Another “must-have” to make business travel simple? The right technology. Booking a trip should take minutes and be an intuitive experience for the corporate traveler. It should feel personal, natural and easy to do while also offering a global network of travel options from preferred providers. Working with your travel partner that can offer a single platform for all your markets not only makes the day-to-day management easy, it also helps with your post-trip analysis. For example, Egencia Analytics Studio consolidates all your booking data in one place—whether it’s booked online or offline. A travel management company (TMC) and platform that works for all your points of sale consolidates all your data whether it’s booked online or offline. Powerful data visualizations help you understand your travel program’s performance quickly so that you can act decisively. And more importantly, it gives you the ability to take it back to your leadership team and show them how your travel spend worked to achieve your company’s goal.
Business travel is a strategic investment—not a line item
More organizations are starting to see that corporate travel management is a strategic business investment, rather than a cost center. It can be challenging for your organization to reframe this mindset, but it’s worth it. You’ll need to work with stakeholders to get the necessary data and information to define the return on investment (ROI) per trip. This is a good baseline and gives you a metric of success. Next, check-in and align it with your company’s business goals. Is the organization focused on innovation? Overall growth? Retaining clients? Keeping top talent or creating operational efficiency? These are all important to consider, and you’ll want to identify the goal that’s right for your organization.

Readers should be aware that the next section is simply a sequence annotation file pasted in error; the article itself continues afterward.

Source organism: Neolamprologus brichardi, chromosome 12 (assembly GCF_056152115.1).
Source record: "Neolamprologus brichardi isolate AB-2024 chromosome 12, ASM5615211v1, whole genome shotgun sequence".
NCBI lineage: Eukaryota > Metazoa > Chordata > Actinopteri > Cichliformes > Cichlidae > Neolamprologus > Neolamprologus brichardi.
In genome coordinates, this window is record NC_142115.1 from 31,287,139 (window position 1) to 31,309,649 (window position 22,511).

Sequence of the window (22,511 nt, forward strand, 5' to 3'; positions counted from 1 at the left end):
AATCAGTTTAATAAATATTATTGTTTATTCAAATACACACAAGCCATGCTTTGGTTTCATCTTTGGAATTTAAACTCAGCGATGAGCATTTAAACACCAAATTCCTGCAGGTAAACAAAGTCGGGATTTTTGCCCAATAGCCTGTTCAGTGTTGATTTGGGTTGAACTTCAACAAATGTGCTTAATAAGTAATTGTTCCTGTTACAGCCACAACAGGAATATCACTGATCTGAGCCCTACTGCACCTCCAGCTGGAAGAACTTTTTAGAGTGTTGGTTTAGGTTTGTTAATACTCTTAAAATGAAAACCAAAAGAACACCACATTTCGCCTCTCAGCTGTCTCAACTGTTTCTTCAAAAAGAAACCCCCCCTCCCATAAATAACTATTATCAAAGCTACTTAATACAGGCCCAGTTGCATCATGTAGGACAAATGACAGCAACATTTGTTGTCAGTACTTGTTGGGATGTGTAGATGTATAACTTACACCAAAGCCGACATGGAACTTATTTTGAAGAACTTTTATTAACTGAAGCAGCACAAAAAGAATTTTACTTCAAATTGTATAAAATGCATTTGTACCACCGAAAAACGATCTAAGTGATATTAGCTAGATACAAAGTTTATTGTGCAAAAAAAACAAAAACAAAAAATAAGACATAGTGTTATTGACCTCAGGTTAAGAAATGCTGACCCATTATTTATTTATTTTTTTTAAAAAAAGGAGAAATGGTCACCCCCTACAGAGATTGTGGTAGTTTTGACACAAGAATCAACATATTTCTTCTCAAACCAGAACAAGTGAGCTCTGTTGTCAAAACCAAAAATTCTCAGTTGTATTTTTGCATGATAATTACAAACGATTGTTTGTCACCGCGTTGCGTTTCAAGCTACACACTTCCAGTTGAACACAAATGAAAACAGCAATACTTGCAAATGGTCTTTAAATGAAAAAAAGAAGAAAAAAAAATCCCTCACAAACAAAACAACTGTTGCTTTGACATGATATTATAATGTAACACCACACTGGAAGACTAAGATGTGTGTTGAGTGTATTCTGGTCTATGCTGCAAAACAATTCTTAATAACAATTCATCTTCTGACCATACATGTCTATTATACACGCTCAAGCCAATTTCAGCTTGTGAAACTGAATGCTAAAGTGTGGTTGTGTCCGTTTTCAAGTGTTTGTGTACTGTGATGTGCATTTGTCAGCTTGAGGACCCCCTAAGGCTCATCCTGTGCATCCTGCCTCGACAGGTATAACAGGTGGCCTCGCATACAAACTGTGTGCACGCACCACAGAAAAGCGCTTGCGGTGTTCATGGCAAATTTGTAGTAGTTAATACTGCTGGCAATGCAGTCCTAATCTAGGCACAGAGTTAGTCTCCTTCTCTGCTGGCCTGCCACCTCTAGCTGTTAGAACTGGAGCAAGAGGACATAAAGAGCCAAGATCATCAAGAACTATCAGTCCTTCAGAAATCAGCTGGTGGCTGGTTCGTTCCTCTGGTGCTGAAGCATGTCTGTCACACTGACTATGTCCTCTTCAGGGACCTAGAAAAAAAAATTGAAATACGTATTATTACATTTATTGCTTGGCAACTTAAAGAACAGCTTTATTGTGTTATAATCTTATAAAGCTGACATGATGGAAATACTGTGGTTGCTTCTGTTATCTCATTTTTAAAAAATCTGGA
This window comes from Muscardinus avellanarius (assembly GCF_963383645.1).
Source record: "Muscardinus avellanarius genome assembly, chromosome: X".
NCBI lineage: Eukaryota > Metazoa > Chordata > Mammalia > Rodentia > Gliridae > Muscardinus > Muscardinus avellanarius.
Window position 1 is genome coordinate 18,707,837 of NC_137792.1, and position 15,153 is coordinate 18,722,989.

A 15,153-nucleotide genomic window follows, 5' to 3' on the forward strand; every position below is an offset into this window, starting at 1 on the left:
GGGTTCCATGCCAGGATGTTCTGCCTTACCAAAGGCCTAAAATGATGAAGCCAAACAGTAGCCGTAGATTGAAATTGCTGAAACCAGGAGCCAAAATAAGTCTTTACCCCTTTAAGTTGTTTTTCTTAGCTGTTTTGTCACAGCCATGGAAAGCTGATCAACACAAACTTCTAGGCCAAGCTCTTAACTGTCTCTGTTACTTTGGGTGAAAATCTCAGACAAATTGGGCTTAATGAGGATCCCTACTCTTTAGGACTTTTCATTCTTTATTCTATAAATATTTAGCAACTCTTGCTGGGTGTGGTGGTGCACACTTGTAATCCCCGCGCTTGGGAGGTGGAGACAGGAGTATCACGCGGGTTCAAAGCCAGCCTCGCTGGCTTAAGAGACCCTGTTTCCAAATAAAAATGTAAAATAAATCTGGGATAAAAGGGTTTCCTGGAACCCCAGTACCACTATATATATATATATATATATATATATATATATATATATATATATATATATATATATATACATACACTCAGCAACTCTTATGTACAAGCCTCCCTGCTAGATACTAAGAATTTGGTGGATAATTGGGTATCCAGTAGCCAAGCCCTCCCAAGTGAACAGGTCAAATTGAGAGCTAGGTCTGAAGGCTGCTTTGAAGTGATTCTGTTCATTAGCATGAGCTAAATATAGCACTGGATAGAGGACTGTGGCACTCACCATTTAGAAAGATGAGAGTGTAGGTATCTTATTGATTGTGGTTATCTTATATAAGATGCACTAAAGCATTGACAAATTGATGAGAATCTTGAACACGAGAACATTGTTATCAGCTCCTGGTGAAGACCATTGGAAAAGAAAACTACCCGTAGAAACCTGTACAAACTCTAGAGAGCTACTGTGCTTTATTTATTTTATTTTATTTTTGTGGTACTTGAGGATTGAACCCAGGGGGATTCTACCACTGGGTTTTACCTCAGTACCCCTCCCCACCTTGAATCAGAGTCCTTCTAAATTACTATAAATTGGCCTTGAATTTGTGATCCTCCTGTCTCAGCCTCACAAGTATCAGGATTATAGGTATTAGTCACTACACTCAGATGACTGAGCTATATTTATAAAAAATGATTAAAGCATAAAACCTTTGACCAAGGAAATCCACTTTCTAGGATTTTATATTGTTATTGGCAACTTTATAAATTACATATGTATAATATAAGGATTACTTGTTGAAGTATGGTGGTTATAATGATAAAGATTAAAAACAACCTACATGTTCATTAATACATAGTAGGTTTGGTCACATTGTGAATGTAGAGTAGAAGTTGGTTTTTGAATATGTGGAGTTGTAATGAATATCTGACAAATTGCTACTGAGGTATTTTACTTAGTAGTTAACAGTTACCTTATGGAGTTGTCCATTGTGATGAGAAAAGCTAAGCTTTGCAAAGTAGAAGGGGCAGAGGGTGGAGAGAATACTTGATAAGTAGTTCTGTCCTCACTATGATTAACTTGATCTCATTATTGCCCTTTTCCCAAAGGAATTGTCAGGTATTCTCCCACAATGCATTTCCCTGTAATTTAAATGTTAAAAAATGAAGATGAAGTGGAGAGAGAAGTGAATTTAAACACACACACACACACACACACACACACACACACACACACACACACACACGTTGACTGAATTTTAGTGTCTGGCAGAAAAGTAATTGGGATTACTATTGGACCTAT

For example, your company has a goal to retain talent for the year. You’ll need to work with your human resources department to understand the impact that business travel has on teams or individuals. Who travels the most? What would be the cost to replace them? Also, what’s the cost of the work that won’t be done until they’re replaced? This data can then help you build an ROI for your trips.
Next, present your plan to the leadership team. Show the percentage of travel spend that will impact different areas of business. For example, if your company implements a travel freeze, it means nobody travels except client facing teams—a clear message that growth is key for a company. But what does it mean if you don’t let other members of staff travel? For example, teams that drive innovation for a company. What would the cost be if those people didn’t meet in person to innovate for a company? How would that impact the profit and loss in the coming years? Or, if you have a factory and your engineer can’t travel to fix an issue in a production line it impacts the quality of the product, which then affects client satisfaction and retention.
Creating a positive culture at the workplace isn’t the easiest of tasks! But with the right mindset and plans in place, business travel can be a surefire way to do it.
Interested in learning more about building corporate culture? American Express Global Business Travel (Amex GBT) partnered with CULTIQUE to create a comprehensive report about why it’s crucial to think like a Chief Journey Officer and understand the role of corporate travel in the workplace. Check out the white paper, “Why business travel is the center of the new company culture,” here.